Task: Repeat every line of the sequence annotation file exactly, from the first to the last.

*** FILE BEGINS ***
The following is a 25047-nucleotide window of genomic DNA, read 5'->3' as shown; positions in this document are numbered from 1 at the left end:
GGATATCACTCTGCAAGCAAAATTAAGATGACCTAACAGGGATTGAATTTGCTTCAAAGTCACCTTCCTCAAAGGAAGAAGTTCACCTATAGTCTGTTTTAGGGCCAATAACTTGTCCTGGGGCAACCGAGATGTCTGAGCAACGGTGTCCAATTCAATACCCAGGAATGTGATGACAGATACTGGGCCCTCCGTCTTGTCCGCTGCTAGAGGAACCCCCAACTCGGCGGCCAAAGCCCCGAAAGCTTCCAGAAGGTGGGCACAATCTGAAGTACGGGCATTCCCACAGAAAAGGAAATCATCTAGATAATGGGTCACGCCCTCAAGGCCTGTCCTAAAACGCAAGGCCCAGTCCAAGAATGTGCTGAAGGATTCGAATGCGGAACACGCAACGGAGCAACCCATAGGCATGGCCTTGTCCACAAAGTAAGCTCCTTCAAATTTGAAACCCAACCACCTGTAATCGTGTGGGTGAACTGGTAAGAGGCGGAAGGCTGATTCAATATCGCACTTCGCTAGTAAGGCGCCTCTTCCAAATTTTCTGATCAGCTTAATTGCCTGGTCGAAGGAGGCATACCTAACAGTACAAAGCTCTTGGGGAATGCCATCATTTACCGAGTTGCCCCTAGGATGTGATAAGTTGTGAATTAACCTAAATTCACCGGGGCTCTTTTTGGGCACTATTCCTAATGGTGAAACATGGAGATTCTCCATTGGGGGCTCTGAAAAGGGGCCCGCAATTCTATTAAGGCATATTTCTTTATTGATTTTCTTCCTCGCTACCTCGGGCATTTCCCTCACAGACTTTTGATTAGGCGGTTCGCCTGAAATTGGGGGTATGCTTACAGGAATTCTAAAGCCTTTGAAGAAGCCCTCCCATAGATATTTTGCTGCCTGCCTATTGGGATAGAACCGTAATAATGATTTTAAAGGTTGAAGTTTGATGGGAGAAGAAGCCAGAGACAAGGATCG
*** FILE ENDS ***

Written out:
The following is a 25047-nucleotide window of genomic DNA, read 5'->3' as shown; positions in this document are numbered from 1 at the left end:
GGATATCACTCTGCAAGCAAAATTAAGATGACCTAACAGGGATTGAATTTGCTTCAAAGTCACCTTCCTCAAAGGAAGAAGTTCACCTATAGTCTGTTTTAGGGCCAATAACTTGTCCTGGGGCAACCGAGATGTCTGAGCAACGGTGTCCAATTCAATACCCAGGAATGTGATGACAGATACTGGGCCCTCCGTCTTGTCCGCTGCTAGAGGAACCCCCAACTCGGCGGCCAAAGCCCCGAAAGCTTCCAGAAGGTGGGCACAATCTGAAGTACGGGCATTCCCACAGAAAAGGAAATCATCTAGATAATGGGTCACGCCCTCAAGGCCTGTCCTAAAACGCAAGGCCCAGTCCAAGAATGTGCTGAAGGATTCGAATGCGGAACACGCAACGGAGCAACCCATAGGCATGGCCTTGTCCACAAAGTAAGCTCCTTCAAATTTGAAACCCAACCACCTGTAATCGTGTGGGTGAACTGGTAAGAGGCGGAAGGCTGATTCAATATCGCACTTCGCTAGTAAGGCGCCTCTTCCAAATTTTCTGATCAGCTTAATTGCCTGGTCGAAGGAGGCATACCTAACAGTACAAAGCTCTTGGGGAATGCCATCATTTACCGAGTTGCCCCTAGGATGTGATAAGTTGTGAATTAACCTAAATTCACCGGGGCTCTTTTTGGGCACTATTCCTAATGGTGAAACATGGAGATTCTCCATTGGGGGCTCTGAAAAGGGGCCCGCAATTCTATTAAGGCATATTTCTTTATTGATTTTCTTCCTCGCTACCTCGGGCATTTCCCTCACAGACTTTTGATTAGGCGGTTCGCCTGAAATTGGGGGTATGCTTACAGGAATTCTAAAGCCTTTGAAGAAGCCCTCCCATAGATATTTTGCTGCCTGCCTATTGGGATAGAACCGTAATAATGATTTTAAAGGTTGAAGTTTGATGGGAGAAGAAGCCAGAGACAAGGATCG